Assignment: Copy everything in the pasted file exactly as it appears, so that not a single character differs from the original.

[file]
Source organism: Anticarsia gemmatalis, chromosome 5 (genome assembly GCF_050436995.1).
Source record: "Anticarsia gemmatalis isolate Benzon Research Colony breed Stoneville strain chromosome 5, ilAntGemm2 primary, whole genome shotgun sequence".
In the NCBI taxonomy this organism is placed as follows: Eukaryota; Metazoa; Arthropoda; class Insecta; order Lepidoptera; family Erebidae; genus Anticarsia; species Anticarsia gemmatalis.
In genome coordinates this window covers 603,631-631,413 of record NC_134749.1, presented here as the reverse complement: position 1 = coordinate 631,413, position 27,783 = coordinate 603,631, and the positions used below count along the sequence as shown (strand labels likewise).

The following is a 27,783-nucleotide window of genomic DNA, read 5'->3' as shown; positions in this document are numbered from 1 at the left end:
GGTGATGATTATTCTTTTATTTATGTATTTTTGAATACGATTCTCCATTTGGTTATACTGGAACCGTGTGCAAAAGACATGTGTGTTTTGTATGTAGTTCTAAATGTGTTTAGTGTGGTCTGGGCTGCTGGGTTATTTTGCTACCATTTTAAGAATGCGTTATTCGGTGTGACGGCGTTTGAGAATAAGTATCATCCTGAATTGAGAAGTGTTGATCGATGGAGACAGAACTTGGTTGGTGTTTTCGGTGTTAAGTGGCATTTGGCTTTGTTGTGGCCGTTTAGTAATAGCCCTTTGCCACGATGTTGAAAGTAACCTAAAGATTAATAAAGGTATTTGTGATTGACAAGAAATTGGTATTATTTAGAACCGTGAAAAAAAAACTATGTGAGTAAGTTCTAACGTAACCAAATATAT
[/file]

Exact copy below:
Source organism: Anticarsia gemmatalis, chromosome 5 (genome assembly GCF_050436995.1).
Source record: "Anticarsia gemmatalis isolate Benzon Research Colony breed Stoneville strain chromosome 5, ilAntGemm2 primary, whole genome shotgun sequence".
In the NCBI taxonomy this organism is placed as follows: Eukaryota; Metazoa; Arthropoda; class Insecta; order Lepidoptera; family Erebidae; genus Anticarsia; species Anticarsia gemmatalis.
In genome coordinates this window covers 603,631-631,413 of record NC_134749.1, presented here as the reverse complement: position 1 = coordinate 631,413, position 27,783 = coordinate 603,631, and the positions used below count along the sequence as shown (strand labels likewise).

The following is a 27,783-nucleotide window of genomic DNA, read 5'->3' as shown; positions in this document are numbered from 1 at the left end:
GGTGATGATTATTCTTTTATTTATGTATTTTTGAATACGATTCTCCATTTGGTTATACTGGAACCGTGTGCAAAAGACATGTGTGTTTTGTATGTAGTTCTAAATGTGTTTAGTGTGGTCTGGGCTGCTGGGTTATTTTGCTACCATTTTAAGAATGCGTTATTCGGTGTGACGGCGTTTGAGAATAAGTATCATCCTGAATTGAGAAGTGTTGATCGATGGAGACAGAACTTGGTTGGTGTTTTCGGTGTTAAGTGGCATTTGGCTTTGTTGTGGCCGTTTAGTAATAGCCCTTTGCCACGATGTTGAAAGTAACCTAAAGATTAATAAAGGTATTTGTGATTGACAAGAAATTGGTATTATTTAGAACCGTGAAAAAAAAACTATGTGAGTAAGTTCTAACGTAACCAAATATAT